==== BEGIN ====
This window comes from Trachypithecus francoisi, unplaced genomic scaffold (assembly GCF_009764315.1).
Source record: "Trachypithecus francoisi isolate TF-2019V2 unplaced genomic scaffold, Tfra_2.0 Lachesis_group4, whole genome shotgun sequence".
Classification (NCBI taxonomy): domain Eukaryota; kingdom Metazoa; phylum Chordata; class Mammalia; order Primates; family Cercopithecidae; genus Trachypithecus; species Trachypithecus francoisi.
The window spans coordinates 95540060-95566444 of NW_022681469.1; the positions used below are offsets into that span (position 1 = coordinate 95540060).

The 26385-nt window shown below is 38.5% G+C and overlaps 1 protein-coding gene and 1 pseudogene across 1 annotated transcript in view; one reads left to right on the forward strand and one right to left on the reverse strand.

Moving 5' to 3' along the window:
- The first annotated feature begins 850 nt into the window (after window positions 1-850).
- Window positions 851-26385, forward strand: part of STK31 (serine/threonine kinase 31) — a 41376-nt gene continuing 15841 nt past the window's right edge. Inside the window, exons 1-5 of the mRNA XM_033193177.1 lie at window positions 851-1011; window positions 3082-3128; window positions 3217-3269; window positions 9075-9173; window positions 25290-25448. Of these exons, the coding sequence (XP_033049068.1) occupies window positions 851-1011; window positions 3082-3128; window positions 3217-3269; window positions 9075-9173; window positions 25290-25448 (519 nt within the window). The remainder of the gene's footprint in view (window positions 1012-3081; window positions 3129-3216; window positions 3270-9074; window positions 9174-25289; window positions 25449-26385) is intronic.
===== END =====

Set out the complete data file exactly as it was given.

This window comes from Trachypithecus francoisi, unplaced genomic scaffold (assembly GCF_009764315.1).
Source record: "Trachypithecus francoisi isolate TF-2019V2 unplaced genomic scaffold, Tfra_2.0 Lachesis_group4, whole genome shotgun sequence".
Classification (NCBI taxonomy): domain Eukaryota; kingdom Metazoa; phylum Chordata; class Mammalia; order Primates; family Cercopithecidae; genus Trachypithecus; species Trachypithecus francoisi.
The window spans coordinates 95540060-95566444 of NW_022681469.1; the positions used below are offsets into that span (position 1 = coordinate 95540060).

The 26385-nt window shown below is 38.5% G+C and overlaps 1 protein-coding gene and 1 pseudogene across 1 annotated transcript in view; one reads left to right on the forward strand and one right to left on the reverse strand.

Moving 5' to 3' along the window:
- The first annotated feature begins 850 nt into the window (after window positions 1-850).
- Window positions 851-26385, forward strand: part of STK31 (serine/threonine kinase 31) — a 41376-nt gene continuing 15841 nt past the window's right edge. Inside the window, exons 1-5 of the mRNA XM_033193177.1 lie at window positions 851-1011; window positions 3082-3128; window positions 3217-3269; window positions 9075-9173; window positions 25290-25448. Of these exons, the coding sequence (XP_033049068.1) occupies window positions 851-1011; window positions 3082-3128; window positions 3217-3269; window positions 9075-9173; window positions 25290-25448 (519 nt within the window). The remainder of the gene's footprint in view (window positions 1012-3081; window positions 3129-3216; window positions 3270-9074; window positions 9174-25289; window positions 25449-26385) is intronic.